Review: Python for Kids


Python for Kids is a new No Starch publication written by Jason R. Briggs. Aimed at children from the ages of 10 up who would like to learn Python, the book starts with the very basics even down to installing Python on your computer.

With Python being such a popular choice in UK education at the moment, especially when it comes to chosing a language to teach at GCSE level, Python for Kids has entered the market at the right time and as things stand, it is one of the better books out there.

The book is well paced, leading readers through 18 chapters starting with variables and operators and finishing with two full game projects. The text is a little heavy at times (to be expected to be fair), but the font is nice and big which hopefully doesn’t look as threatening to young learners. It is also nicely illustrated and has regular code snippets to help with explanations.

I personally wouldn’t recommend this for a 10 year old who was new to programming, but that is certainly no fault of the book itself. I firmly believe block languages such as Scratch offer a much easier introduction to programming and computational concepts as you do not have to worry about the syntax as much as a higher level language. However, if you have a young child who has already progressed passed this stage then I think Python for Kids would be an excellent choice to continue their development.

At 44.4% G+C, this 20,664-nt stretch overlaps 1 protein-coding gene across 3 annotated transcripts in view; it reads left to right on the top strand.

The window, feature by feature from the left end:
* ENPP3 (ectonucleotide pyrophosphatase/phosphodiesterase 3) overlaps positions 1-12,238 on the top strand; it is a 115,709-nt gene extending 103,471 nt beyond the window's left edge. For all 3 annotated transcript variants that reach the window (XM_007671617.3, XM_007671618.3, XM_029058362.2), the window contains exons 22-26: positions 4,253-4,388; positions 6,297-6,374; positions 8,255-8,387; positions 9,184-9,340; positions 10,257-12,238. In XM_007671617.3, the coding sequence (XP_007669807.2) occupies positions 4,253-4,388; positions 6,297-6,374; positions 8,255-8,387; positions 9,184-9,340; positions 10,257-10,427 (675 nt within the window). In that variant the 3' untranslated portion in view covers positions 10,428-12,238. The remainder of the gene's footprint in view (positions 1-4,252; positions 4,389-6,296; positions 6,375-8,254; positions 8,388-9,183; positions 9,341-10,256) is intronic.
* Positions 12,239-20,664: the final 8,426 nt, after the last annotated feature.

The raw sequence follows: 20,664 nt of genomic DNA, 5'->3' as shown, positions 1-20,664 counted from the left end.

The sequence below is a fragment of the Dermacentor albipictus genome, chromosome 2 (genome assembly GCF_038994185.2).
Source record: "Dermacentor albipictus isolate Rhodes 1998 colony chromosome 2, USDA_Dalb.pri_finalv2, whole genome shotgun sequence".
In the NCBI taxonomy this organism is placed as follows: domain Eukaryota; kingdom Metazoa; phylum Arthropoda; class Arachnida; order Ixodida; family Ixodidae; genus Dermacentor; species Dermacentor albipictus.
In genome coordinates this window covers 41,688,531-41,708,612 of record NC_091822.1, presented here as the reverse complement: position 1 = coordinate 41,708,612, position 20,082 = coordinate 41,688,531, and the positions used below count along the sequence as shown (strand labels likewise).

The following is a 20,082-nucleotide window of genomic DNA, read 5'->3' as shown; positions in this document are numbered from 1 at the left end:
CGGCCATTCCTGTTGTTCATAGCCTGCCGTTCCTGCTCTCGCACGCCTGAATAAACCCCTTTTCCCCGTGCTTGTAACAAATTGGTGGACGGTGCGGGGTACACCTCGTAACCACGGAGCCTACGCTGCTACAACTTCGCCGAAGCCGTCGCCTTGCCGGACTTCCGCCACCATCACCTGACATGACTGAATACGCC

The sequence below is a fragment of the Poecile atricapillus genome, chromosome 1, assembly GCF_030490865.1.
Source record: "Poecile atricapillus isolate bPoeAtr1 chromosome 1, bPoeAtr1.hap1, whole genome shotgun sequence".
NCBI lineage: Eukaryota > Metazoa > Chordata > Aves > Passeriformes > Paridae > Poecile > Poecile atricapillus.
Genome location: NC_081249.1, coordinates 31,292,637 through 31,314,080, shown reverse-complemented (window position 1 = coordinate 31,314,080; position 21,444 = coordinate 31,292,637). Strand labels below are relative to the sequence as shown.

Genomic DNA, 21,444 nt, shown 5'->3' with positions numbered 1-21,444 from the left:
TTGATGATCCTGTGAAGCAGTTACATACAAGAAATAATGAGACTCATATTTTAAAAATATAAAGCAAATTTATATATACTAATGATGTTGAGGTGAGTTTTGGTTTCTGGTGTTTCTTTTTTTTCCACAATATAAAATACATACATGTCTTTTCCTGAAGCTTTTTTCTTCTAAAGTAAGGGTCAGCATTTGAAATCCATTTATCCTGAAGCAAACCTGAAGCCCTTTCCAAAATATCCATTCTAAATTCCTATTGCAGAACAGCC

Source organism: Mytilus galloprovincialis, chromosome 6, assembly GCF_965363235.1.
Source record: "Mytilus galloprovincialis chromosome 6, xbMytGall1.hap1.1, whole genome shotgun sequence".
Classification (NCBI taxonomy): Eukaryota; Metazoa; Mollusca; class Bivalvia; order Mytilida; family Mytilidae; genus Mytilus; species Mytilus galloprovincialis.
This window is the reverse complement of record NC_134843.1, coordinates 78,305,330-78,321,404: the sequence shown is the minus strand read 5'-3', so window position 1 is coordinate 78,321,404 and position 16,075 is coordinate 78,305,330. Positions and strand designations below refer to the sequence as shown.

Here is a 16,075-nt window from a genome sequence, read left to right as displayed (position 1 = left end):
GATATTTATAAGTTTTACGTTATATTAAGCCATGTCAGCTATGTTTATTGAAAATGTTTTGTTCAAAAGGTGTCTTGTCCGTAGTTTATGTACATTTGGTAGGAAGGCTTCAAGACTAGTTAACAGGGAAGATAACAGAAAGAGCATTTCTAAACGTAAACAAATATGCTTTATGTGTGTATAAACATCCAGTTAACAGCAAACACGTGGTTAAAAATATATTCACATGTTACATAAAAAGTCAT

I also would recommend this book for any KS3/KS4 students who wish to get into programming. The nice, easy to read style of the book that keeps to a gamification style of programming throughout will certainly appeal to youngsters.

No Starch publications also need to take some of the plaudits for continuing to publish books that are slightly different to the mainstream and their catalogue continues to grow with some very interesting books around the area of computer science.  It is worth heading over there for a look at what other titles they have to offer:

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